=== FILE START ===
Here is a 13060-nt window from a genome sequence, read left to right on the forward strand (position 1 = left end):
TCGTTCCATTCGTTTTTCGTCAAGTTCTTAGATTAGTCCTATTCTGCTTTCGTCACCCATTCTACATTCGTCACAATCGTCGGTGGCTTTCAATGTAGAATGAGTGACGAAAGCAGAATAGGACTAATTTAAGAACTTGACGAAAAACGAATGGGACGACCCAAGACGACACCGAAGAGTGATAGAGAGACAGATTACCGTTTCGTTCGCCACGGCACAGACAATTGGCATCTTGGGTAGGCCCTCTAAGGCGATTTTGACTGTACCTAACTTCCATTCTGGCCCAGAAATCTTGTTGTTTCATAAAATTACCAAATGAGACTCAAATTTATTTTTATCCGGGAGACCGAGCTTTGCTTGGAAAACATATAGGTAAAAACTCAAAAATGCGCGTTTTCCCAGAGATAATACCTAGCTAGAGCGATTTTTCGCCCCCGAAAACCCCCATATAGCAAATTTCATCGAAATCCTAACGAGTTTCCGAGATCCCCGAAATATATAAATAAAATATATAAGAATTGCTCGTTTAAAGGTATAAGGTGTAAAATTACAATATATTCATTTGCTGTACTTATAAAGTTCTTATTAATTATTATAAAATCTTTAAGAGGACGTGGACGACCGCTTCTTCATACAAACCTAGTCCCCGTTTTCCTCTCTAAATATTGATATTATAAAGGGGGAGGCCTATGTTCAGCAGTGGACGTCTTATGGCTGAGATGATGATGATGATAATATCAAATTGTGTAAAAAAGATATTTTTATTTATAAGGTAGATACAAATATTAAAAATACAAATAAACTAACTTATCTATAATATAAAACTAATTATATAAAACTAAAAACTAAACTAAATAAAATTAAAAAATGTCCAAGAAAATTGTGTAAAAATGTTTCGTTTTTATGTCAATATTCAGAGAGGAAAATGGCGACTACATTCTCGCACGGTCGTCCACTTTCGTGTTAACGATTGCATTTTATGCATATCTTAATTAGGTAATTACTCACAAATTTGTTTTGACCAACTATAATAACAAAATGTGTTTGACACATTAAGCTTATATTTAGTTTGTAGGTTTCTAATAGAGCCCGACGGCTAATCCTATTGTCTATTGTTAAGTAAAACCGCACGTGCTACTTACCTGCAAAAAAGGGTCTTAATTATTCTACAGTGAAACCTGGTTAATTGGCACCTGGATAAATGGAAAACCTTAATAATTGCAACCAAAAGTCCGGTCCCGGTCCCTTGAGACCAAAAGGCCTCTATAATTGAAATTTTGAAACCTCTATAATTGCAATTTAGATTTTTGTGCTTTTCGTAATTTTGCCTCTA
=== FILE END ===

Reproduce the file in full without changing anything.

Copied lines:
Here is a 13060-nt window from a genome sequence, read left to right on the forward strand (position 1 = left end):
TCGTTCCATTCGTTTTTCGTCAAGTTCTTAGATTAGTCCTATTCTGCTTTCGTCACCCATTCTACATTCGTCACAATCGTCGGTGGCTTTCAATGTAGAATGAGTGACGAAAGCAGAATAGGACTAATTTAAGAACTTGACGAAAAACGAATGGGACGACCCAAGACGACACCGAAGAGTGATAGAGAGACAGATTACCGTTTCGTTCGCCACGGCACAGACAATTGGCATCTTGGGTAGGCCCTCTAAGGCGATTTTGACTGTACCTAACTTCCATTCTGGCCCAGAAATCTTGTTGTTTCATAAAATTACCAAATGAGACTCAAATTTATTTTTATCCGGGAGACCGAGCTTTGCTTGGAAAACATATAGGTAAAAACTCAAAAATGCGCGTTTTCCCAGAGATAATACCTAGCTAGAGCGATTTTTCGCCCCCGAAAACCCCCATATAGCAAATTTCATCGAAATCCTAACGAGTTTCCGAGATCCCCGAAATATATAAATAAAATATATAAGAATTGCTCGTTTAAAGGTATAAGGTGTAAAATTACAATATATTCATTTGCTGTACTTATAAAGTTCTTATTAATTATTATAAAATCTTTAAGAGGACGTGGACGACCGCTTCTTCATACAAACCTAGTCCCCGTTTTCCTCTCTAAATATTGATATTATAAAGGGGGAGGCCTATGTTCAGCAGTGGACGTCTTATGGCTGAGATGATGATGATGATAATATCAAATTGTGTAAAAAAGATATTTTTATTTATAAGGTAGATACAAATATTAAAAATACAAATAAACTAACTTATCTATAATATAAAACTAATTATATAAAACTAAAAACTAAACTAAATAAAATTAAAAAATGTCCAAGAAAATTGTGTAAAAATGTTTCGTTTTTATGTCAATATTCAGAGAGGAAAATGGCGACTACATTCTCGCACGGTCGTCCACTTTCGTGTTAACGATTGCATTTTATGCATATCTTAATTAGGTAATTACTCACAAATTTGTTTTGACCAACTATAATAACAAAATGTGTTTGACACATTAAGCTTATATTTAGTTTGTAGGTTTCTAATAGAGCCCGACGGCTAATCCTATTGTCTATTGTTAAGTAAAACCGCACGTGCTACTTACCTGCAAAAAAGGGTCTTAATTATTCTACAGTGAAACCTGGTTAATTGGCACCTGGATAAATGGAAAACCTTAATAATTGCAACCAAAAGTCCGGTCCCGGTCCCTTGAGACCAAAAGGCCTCTATAATTGAAATTTTGAAACCTCTATAATTGCAATTTAGATTTTTGTGCTTTTCGTAATTTTGCCTCTA